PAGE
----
EGU23-1102, updated on 08 Jan 2024
EGU General Assembly 2023
© Author(s) 2024. This work is distributed under
the Creative Commons Attribution 4.0 License.

MJO-induced land-atmosphere feedbacks across East Africa

Joshua Talib1, Christopher Taylor1, Bethan Harris1, and Caroline Wainwright2
Joshua Talib et al.
  • 1United Kingdom Centre for Ecology and Hydrology, Hydro-Climate Risks, United Kingdom of Great Britain – England, Scotland, Wales
  • 2Grantham Institute, Imperial College London, London, U.K.

Across East Africa, sub-seasonal rainfall variability predominantly depends on the phase of the Madden Julian Oscillation (MJO). Rainfall is enhanced during MJO phases 2 to 4, and suppressed during phases 6 to 8. Given that MJO-induced anomalous precipitation can persist beyond several days, a surface response is expected. Using earth observations and reanalysis data, in this presentation we will show how MJO-induced precipitation anomalies promote a surface response which feeds back onto local and regional atmospheric conditions.

              MJO-induced rainfall suppression across East Africa decreases surface soil moisture across the exit region of the Turkana jet. Reduced soil moisture increases surface sensible heat fluxes and elevates land surface temperatures. The drier and warmer surface reduces surface pressure and leads to an intensification of the Turkana jet. We conclude that on average approximately 11% of the anomalous jet speed is associated with surface-driven pressure fluctuations over the course of a single day. Since the Turkana jet controls moisture transport from low-lying regions of East Africa into Central Africa, we highlight that surface-induced jet variations impact rainfall totals across East Africa. Furthermore, due to the Turkana jet response to spatial variations in surface warming, we also identify that the magnitude of MJO-induced anomalous precipitation is influenced by surface conditions prior an MJO event. For example, when the surface over southern South Sudan is anomalously dry, MJO-induced precipitation suppression is greater. This presentation will highlight that to fully exploit predictability from the MJO, forecast models must correctly represent surface processes and land-atmosphere interactions. Future work evaluating sub-seasonal forecast models and improving the representation of land-atmosphere interactions will enhance the lead-time of early warning systems across East Africa.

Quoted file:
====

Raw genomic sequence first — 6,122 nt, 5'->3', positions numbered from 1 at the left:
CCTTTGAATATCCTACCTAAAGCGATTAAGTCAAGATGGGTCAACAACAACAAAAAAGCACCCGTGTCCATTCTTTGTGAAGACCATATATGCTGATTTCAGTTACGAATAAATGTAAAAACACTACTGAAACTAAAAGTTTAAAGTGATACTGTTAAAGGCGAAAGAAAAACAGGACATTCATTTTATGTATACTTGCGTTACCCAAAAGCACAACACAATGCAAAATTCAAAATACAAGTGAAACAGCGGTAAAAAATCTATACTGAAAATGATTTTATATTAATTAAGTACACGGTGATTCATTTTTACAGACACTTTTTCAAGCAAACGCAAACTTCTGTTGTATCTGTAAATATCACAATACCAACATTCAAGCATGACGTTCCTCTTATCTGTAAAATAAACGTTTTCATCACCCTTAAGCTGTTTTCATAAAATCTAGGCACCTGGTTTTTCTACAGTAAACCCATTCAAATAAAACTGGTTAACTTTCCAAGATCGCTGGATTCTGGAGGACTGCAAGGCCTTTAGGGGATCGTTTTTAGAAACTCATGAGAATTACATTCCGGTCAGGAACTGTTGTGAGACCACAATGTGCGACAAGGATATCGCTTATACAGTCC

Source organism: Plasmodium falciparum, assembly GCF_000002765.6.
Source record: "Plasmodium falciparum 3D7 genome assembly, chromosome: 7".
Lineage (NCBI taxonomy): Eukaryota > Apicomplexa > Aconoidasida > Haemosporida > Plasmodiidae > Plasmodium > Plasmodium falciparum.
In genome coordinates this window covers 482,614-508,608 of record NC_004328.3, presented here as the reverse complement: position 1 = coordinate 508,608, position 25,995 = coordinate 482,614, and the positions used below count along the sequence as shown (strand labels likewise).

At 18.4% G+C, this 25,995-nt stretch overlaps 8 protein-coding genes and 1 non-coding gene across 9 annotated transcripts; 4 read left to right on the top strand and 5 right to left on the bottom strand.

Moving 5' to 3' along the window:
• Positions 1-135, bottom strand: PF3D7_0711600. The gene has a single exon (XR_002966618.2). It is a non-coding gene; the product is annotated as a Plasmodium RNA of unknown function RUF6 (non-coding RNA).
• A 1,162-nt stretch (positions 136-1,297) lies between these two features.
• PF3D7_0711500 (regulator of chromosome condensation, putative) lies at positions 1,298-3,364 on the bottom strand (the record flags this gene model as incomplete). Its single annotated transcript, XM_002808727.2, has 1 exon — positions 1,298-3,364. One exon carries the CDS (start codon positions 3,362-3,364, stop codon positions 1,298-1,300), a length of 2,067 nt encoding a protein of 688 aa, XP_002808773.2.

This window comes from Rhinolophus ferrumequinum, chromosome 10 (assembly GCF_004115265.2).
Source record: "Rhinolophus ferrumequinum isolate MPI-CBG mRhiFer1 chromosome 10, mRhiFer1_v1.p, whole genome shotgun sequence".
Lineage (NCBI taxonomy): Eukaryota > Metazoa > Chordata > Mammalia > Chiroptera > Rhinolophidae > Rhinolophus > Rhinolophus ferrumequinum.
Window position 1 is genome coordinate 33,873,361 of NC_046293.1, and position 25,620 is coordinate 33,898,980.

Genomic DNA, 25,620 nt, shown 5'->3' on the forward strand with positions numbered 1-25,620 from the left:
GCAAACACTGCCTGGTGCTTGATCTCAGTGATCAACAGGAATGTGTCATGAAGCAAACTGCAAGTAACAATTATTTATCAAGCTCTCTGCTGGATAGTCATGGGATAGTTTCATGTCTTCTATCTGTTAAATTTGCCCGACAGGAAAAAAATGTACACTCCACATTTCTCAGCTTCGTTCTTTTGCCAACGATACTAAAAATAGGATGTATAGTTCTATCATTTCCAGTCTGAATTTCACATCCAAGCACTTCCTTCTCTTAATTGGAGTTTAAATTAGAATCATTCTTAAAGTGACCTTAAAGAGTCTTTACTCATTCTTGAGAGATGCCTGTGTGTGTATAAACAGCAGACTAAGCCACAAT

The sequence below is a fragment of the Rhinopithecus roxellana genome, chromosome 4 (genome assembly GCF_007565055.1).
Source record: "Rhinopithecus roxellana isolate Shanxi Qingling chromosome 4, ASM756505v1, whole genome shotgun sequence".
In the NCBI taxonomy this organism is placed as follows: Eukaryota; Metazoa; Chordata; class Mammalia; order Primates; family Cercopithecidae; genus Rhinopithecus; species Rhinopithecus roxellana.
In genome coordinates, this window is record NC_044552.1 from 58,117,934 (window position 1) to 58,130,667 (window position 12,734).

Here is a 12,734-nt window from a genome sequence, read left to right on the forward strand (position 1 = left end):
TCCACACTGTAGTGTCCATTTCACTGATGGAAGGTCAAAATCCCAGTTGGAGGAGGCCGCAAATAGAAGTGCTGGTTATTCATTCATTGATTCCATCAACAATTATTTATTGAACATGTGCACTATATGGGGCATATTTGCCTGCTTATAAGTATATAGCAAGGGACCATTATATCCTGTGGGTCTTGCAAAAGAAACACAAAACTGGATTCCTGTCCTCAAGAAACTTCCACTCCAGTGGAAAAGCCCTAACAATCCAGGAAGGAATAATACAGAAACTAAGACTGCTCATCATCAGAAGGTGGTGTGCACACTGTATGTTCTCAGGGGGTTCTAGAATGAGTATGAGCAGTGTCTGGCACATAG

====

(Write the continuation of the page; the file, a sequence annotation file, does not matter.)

How to cite: Talib, J., Taylor, C., Harris, B., and Wainwright, C.: MJO-induced land-atmosphere feedbacks across East Africa, EGU General Assembly 2023, Vienna, Austria, 23–28 Apr 2023, EGU23-1102,, 2023.